Immigration consequences - immigration lawyers in Rhode Island, Gonzalez Law Offices

Immigration Consequences

Immigration consequences of various criminal offenses

Our United States Supreme Court, in Padilla v. United States, has held that immigration consequences to criminal convictions and pleas are no longer collateral consequences of a plea.   Criminal Attorneys have a duty to their foreign born clients to advise them of the immigration consequences of accepting a plea in a criminal case.

In Rhode Island, a resolution to a criminal offense, where the individual receives only a sentence of probation and no fine, is not considered a conviction in Rhode Island.  However this type of resolution most definitely is considered a criminal conviction for immigration purposes.

For example, a client who is a Lawful Permanent Resident, who is charge with simple assault/domestic, who accepts a plea of probation for one year with domestic violence classes and a contribution to the victims’ fund, may be advised by his attorney that this resolution does not result in a conviction.   This is true for the purposes of the State of Rhode Island.  However, Immigration follows federal law and not state law.  Under the definition of a conviction under Immigration Naturalization Act, this resolution most definitely is considered a conviction for Immigration purposes and can cause the client to be placed in removal proceedings and be charged with removability pursuant to the Immigration Naturalization Act.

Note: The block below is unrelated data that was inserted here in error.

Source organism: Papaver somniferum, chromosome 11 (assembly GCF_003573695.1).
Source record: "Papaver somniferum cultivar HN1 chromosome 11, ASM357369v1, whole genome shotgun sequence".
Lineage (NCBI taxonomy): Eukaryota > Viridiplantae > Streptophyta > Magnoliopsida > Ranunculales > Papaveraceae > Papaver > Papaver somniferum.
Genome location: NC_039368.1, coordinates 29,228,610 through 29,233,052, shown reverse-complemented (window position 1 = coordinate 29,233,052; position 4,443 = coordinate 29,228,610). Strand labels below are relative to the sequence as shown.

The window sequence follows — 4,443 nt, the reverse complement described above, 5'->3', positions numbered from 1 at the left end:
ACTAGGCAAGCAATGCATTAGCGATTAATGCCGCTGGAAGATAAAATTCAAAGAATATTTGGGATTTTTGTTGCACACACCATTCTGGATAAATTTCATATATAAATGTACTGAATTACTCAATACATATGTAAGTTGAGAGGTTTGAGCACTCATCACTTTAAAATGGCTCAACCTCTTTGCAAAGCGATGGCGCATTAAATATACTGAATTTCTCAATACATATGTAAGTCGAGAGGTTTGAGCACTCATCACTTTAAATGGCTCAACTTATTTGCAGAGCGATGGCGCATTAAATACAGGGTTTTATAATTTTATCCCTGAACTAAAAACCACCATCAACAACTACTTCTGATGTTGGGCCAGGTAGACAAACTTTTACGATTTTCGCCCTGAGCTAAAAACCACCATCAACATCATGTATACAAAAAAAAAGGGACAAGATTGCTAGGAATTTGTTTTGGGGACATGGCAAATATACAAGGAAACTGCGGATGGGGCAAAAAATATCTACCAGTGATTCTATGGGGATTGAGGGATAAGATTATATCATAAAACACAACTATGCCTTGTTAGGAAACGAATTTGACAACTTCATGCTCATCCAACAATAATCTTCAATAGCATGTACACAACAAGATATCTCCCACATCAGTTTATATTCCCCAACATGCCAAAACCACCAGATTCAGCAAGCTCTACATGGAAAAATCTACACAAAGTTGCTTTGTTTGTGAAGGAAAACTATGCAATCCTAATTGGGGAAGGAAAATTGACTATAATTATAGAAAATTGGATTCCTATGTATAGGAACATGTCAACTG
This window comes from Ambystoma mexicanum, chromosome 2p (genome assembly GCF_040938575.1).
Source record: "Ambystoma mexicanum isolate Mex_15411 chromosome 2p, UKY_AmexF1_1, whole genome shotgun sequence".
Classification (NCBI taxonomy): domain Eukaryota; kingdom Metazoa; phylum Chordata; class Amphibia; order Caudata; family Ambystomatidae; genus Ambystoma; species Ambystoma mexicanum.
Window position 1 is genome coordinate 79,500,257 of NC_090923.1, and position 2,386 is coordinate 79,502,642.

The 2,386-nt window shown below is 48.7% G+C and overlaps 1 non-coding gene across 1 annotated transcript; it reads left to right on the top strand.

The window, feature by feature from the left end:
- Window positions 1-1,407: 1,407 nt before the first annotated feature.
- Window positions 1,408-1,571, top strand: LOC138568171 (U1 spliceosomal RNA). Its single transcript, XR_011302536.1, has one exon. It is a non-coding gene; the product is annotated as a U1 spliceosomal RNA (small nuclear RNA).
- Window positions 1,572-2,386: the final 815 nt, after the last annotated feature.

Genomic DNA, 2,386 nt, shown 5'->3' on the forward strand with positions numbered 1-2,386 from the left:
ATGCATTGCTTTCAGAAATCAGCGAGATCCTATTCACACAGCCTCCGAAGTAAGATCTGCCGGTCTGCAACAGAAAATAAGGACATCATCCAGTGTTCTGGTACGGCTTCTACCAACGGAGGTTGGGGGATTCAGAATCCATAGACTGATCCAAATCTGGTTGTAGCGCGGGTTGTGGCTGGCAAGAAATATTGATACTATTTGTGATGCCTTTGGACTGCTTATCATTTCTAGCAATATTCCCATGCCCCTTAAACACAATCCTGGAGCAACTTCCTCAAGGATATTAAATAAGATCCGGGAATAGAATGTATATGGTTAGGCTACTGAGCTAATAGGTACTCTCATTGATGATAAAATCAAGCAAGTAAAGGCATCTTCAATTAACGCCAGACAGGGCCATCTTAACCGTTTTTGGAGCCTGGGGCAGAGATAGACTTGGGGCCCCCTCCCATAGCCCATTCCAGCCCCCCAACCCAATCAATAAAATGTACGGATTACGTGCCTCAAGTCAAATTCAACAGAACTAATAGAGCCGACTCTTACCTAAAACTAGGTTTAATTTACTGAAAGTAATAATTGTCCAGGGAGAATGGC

The list of criminal charges and /or convictions that can trigger the initiation of removal proceedings is endless, however here are a few:  simple assault/battery, shoplifting, possession of marijuana and any other controlled substance, manufacturing/distribution of a controlled substance, larceny, burglary, possession of a fire arm, and even disorderly conduct/domestic.

If you have been charged with a criminal offense, and you are facing a criminal charge, contact the Law Offices of Gonzalez Law Offices and get the advice you need and deserve before you accept a plea that could be detrimental to you and your family.